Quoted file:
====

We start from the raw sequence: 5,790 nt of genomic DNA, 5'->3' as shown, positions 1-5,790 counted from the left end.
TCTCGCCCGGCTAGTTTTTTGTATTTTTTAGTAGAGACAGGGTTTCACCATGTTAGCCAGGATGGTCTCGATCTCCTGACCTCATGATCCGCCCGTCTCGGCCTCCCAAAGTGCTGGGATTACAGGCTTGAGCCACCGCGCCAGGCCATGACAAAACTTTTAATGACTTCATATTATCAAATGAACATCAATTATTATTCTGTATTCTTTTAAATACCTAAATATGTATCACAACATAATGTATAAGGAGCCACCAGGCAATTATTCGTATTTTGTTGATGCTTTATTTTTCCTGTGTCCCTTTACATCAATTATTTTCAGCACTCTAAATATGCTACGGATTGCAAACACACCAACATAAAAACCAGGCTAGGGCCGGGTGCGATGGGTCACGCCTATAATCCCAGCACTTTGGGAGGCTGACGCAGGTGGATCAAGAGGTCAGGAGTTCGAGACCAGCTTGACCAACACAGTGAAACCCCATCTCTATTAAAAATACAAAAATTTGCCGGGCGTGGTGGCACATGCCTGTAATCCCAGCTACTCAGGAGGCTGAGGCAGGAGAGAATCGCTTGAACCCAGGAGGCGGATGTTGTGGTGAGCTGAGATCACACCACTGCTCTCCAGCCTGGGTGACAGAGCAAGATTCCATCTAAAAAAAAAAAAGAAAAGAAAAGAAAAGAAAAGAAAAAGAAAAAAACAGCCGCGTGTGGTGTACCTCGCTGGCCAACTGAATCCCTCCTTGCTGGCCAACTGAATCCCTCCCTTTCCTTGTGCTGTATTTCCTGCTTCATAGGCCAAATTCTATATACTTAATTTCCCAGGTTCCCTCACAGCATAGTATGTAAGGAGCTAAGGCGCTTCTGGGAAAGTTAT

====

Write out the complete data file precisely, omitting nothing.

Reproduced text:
We start from the raw sequence: 5,790 nt of genomic DNA, 5'->3' as shown, positions 1-5,790 counted from the left end.
TCTCGCCCGGCTAGTTTTTTGTATTTTTTAGTAGAGACAGGGTTTCACCATGTTAGCCAGGATGGTCTCGATCTCCTGACCTCATGATCCGCCCGTCTCGGCCTCCCAAAGTGCTGGGATTACAGGCTTGAGCCACCGCGCCAGGCCATGACAAAACTTTTAATGACTTCATATTATCAAATGAACATCAATTATTATTCTGTATTCTTTTAAATACCTAAATATGTATCACAACATAATGTATAAGGAGCCACCAGGCAATTATTCGTATTTTGTTGATGCTTTATTTTTCCTGTGTCCCTTTACATCAATTATTTTCAGCACTCTAAATATGCTACGGATTGCAAACACACCAACATAAAAACCAGGCTAGGGCCGGGTGCGATGGGTCACGCCTATAATCCCAGCACTTTGGGAGGCTGACGCAGGTGGATCAAGAGGTCAGGAGTTCGAGACCAGCTTGACCAACACAGTGAAACCCCATCTCTATTAAAAATACAAAAATTTGCCGGGCGTGGTGGCACATGCCTGTAATCCCAGCTACTCAGGAGGCTGAGGCAGGAGAGAATCGCTTGAACCCAGGAGGCGGATGTTGTGGTGAGCTGAGATCACACCACTGCTCTCCAGCCTGGGTGACAGAGCAAGATTCCATCTAAAAAAAAAAAAGAAAAGAAAAGAAAAGAAAAGAAAAAGAAAAAAACAGCCGCGTGTGGTGTACCTCGCTGGCCAACTGAATCCCTCCTTGCTGGCCAACTGAATCCCTCCCTTTCCTTGTGCTGTATTTCCTGCTTCATAGGCCAAATTCTATATACTTAATTTCCCAGGTTCCCTCACAGCATAGTATGTAAGGAGCTAAGGCGCTTCTGGGAAAGTTAT